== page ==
What Factors Do Credit Agencies Use to Create My Business Credit Score?

Ann Marie Smith

Oct 25, 2021

Whether you are looking to take out a business loan, asking your suppliers or vendors for credit, or just curious about your business credit score, you should check your business credit report to see how others view your creditworthiness. A good business credit score may help you get a business loan or establish credit with other businesses on more favorable terms and with lower interest rates.

You can easily check your business credit score with Command Credit by going to your website and selecting Self-Service options to pull your business credit report on-demand.

Here is how the business credit reporting bureaus create your business credit score.

Factors Credit Agencies Use to Create Business Credit Scores

If your business has used credit responsibly in the past and paid your bills on time, you are likely to do well on the business credit score scale.

However, that is not the only factor credit agencies use to create your business credit score. While each of the major business credit reporting bureaus uses slightly different data to evaluate your business, here are some of the major things that will impact your score.

Length of Time in Business

Just like in consumer credit scores, the length of time you have established credit and paid your bills on time impacts your business credit score. Being in business for several years contributes to a higher rating on the business credit score scale.

Annual Revenue

How much money you bring in each year also plays a role in determining your business credit score. If you are a publicly traded company, your financial statements, profit and loss statements, cash flow, and net revenue will also be used to determine creditworthiness.

Assets

Your business credit report is an assessment of your financial health and predicts whether you are likely to pay your bills. Assets, such as property or equipment, that could be sold off in case of financial trouble or bankruptcy will likely raise your business credit score.

Therefore, credit bureaus will also examine your Uniform Commercial Code (UCC) filings to check whether you have pledged your assets as collateral for a secured transaction. Lenders with UCC filing positions are the highest priority for claims, making it more difficult to obtain unsecured loans and thus negatively impacting your business credit score.

Debts & Credit History

Business credit reporting agencies will also closely examine any outstanding debts you have, e.g., the business loans or business credit cards you currently have and whether you are paying your bills on time.

Another significant factor credit agencies use in determining where you rank on the business credit score scale is your credit history. Agencies examine the loans and credit you had in the past and whether you paid them off on time. Any late payments or delinquencies can hurt your score.

Credit Utilization

Established credit and low usage can improve your business credit score. Lenders want to know you can borrow money if necessary to pay off any new debts.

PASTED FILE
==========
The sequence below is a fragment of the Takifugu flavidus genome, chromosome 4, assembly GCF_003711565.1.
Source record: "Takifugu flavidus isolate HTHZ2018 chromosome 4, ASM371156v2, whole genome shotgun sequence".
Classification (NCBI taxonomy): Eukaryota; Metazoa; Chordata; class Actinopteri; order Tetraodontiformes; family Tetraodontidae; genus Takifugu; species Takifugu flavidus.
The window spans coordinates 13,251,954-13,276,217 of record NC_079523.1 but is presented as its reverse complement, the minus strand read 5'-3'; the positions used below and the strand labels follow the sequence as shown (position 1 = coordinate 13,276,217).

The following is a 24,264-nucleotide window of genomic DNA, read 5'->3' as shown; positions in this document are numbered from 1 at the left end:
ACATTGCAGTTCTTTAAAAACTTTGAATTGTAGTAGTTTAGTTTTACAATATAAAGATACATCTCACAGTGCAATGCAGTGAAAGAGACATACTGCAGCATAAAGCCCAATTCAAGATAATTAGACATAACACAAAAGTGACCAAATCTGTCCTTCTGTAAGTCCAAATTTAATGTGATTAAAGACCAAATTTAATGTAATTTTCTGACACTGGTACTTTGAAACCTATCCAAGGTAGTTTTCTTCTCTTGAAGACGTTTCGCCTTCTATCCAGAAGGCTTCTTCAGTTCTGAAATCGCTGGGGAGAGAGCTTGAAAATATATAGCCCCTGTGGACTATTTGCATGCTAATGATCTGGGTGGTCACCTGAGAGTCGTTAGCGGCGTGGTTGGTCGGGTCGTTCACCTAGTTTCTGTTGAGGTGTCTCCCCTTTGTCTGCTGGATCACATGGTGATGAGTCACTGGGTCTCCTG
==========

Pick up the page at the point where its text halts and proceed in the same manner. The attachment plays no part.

Public Records

Besides UCC filings, any liens, judgments, or bankruptcies will be examined.

Industry Risk

Business credit reporting bureaus will also look at the industry you are in. Some industries are riskier, such as bars or restaurants. Even if you are performing well, the greater risk may impact you on the business credit score scale.

Agencies may also compare your financial performance against similar businesses in your industry to see how you stack up.

How Experian, Equifax, and Dun & Bradstreet Create Your Business Credit Scores

Each of the three major business credit reporting agencies relies on slightly different variables, data, and information to produce your business credit score.

Experian IntelliScore Plus

Experian scores businesses on a scale of 1 to 100, with higher scores indicating lower risk. Experian examines more than 800 different variables, including:

  • Tradelines
  • Collections
  • Public filing
  • New account activity
  • Key financial ratios

Experian gathers much of its information from suppliers and lenders, such as banks.

Equifax

Equifax gathers much of the same data as Experian, but rather than collecting information from banks, they rely heavily on data collected from the Small Business Finance Exchange (SBFE). The SBFE is made up of small business lenders in the U.S. that report payment data for small businesses.

Equifax also examines:

  • Tradelines
  • Collections
  • Public records
  • Credit history

Dun & Bradstreet PAYDEX

The Dun & Bradstreet PAYDEX score relies on how promptly you make your payments. If you make your payments before their due date, you will get a higher score. PAYDEX also uses a scale of 1-100. A score of 100 indicates you pay your bills at least 30 days before their due date. If you pay your bills on time, you are likely to have a score of 80. The longer you take to pay off your debts, the lower your business credit score will be.

The PAYDEX credit score relies on data from your suppliers and vendors to analyze your credit performance over the past year.

Ready to check your business credit score? Go to Command Credit and select Self-Service Business Credit Reports.